Clean water = great beer.
Clean water = great beer.

Save the Trees by Drinking a Beer

This October, conservationists and brewers are teaming up to help restore America's damaged forests

Clean water = great beer.

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Local forests, and the creeks and rivers that filter through them, provide more than 50 percent of America’s drinking water, yet many of them are in rough shape. When the U.S. Forest Service started mapping these lands in 2011, it found some 83 million acres were degraded by habitat loss, invasive species, declining water quality, and several other factors.

Last year, the Nature Conservancy started searching for partners to help protect these forests. Jon Schwedler, a spokesperson for the organization, had an inkling of where he could recruit them: America’s craft breweries, one in five of which neighbor a damaged forest. Many of the brewers were already focused on sustainability and water conservation. It would be a perfect match, Schwedler thought. Plus, there was the “beard nexus.” “A lot of forest ecologists have beards, and a lot of brewers do, too. So we have that in common,” he says.

In 2016, that collaboration birthed OktoberForest, a fall drinking event for people who care more about eradicating invasive species than wearing lederhosen. During the monthlong event, breweries host educational events, lead hikes, and coordinate cleanups to help their customers get involved in the effort to make public lands thrive. For the inaugural event, 25 breweries in 17 states signed up. This year, more than 80 brewers in 25 states participated.

The breweries’ work isn’t just altruistic. Healthy forests lead to good water, which in turn leads to great beer. Odell Brewing, in Fort Collins, Colorado, knows this well. In 2012, the forests around its Front Range headquarters burned in two big blazes. The next year, a 500-year flood ran down the barren mountainsides and into the city. “It just rinsed those sooty hillsides right into the river,” says Karla Baise, community outreach director for Odell. Overnight, the brewery’s main water supply clogged with so much sediment, soot, and ash that it became unusable. The water even took on a smoky flavor, Baise says. It was a reminder of just how much the company’s entire operation relies on good water. “That dirt and sediment really would have gummed up our infrastructure,” says Baise. And it would have made undrinkable beer.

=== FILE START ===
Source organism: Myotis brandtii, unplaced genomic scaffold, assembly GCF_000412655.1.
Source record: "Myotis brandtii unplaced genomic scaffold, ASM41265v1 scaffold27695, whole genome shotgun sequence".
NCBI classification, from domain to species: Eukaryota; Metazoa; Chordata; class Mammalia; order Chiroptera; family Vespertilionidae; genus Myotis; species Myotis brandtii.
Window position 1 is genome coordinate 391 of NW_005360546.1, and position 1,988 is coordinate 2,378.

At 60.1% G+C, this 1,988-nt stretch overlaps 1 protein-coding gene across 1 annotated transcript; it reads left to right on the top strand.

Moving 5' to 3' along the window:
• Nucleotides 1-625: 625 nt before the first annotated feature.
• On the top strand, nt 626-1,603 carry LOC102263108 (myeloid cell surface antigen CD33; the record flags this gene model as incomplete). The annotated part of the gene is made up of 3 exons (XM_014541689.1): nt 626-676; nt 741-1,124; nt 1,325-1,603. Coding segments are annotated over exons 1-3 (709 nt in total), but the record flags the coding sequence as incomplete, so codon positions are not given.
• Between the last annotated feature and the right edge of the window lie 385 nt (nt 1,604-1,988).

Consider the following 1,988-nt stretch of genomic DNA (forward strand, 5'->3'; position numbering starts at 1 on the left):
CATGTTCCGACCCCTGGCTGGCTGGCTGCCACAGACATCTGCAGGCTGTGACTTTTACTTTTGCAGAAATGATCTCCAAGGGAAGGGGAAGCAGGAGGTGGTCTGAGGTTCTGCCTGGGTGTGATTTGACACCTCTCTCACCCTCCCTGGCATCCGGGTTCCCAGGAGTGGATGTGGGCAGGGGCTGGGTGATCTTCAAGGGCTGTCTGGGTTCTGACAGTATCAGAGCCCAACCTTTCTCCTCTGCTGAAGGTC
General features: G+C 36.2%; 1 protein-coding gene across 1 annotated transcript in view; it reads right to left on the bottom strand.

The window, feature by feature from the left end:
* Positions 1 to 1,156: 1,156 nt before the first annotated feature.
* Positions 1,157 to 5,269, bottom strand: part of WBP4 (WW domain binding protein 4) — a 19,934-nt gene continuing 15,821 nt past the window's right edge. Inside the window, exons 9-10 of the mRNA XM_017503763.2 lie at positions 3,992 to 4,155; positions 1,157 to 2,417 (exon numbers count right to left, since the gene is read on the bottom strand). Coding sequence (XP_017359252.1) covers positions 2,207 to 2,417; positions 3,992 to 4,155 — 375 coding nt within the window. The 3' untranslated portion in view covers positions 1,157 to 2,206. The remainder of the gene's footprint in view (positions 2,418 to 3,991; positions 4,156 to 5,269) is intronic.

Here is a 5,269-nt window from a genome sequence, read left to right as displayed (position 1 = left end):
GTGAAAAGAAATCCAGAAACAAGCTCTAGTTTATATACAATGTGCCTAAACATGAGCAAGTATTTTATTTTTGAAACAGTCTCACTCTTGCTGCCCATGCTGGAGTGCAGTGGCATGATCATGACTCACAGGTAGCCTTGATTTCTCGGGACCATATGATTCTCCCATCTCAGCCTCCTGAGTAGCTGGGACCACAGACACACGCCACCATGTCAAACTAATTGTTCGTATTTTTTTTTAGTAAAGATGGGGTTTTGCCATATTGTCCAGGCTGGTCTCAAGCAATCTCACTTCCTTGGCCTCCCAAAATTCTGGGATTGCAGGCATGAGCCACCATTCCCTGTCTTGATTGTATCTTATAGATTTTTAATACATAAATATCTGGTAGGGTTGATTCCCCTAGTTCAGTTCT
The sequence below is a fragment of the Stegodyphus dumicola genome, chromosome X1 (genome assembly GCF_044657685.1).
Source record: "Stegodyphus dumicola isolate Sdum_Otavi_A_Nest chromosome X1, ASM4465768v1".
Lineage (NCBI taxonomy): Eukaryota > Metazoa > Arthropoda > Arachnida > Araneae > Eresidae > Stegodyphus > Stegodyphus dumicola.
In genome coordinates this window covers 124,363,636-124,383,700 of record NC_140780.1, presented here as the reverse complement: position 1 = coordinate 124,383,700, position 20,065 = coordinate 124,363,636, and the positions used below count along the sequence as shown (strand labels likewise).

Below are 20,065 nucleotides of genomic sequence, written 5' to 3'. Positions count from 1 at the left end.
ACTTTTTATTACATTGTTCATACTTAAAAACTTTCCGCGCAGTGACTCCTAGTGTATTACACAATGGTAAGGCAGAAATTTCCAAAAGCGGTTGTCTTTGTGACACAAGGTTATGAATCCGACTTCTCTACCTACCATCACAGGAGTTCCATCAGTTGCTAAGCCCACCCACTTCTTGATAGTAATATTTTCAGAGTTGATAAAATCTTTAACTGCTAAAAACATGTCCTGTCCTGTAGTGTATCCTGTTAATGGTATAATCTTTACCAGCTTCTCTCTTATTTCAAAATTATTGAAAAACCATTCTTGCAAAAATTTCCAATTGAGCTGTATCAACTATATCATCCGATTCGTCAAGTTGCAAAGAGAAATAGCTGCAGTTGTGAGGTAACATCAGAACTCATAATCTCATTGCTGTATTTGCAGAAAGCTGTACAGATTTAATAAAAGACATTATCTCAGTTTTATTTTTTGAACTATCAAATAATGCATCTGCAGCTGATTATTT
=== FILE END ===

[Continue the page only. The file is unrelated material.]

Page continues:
Simply put, protecting water is good business, says Gene Miller, founder of New Jersey–based Flying Fish Brewery. Last year, his company brewed a special Soaked Oak Double IPA that, when ordered at the Somerdale location, came with a free chat with the bartender about the importance of forest ecology. “I think of our taproom as being in the tradition of how our country was founded,” Miller says. “You sit and have a beer and discuss ideas that are important to our country.”

If this all sounds pretty IPA-in-the-sky, know this: Forest restoration is incredibly doable work. Thinning trees, eradicating invasive species, and tackling erosion can be done affordably. Take, for example, the Forest Service’s Collaborative Forest Landscape Restoration Program. “Since its inception in 2010, the program has reduced the risk of megafire across 2.5 million acres with around $150 million dollars,” says Schwedler, adding that the cost breaks down to just $60 per acre. That’s a good deal when you consider wildland firefighting can cost upwards of $1,788 an acre.

Boots on the ground, even at a one-time volunteer event, make a real difference. Fifty people doing eradication work, as Nashville-based Jackalope Brewing Company coordinated last year for OktoberForest, makes a sizeable dent on problematic infestations. And if there are cans of beer waiting in the parking lot for volunteers? Well, that’s just the best way to motivate people to show up.

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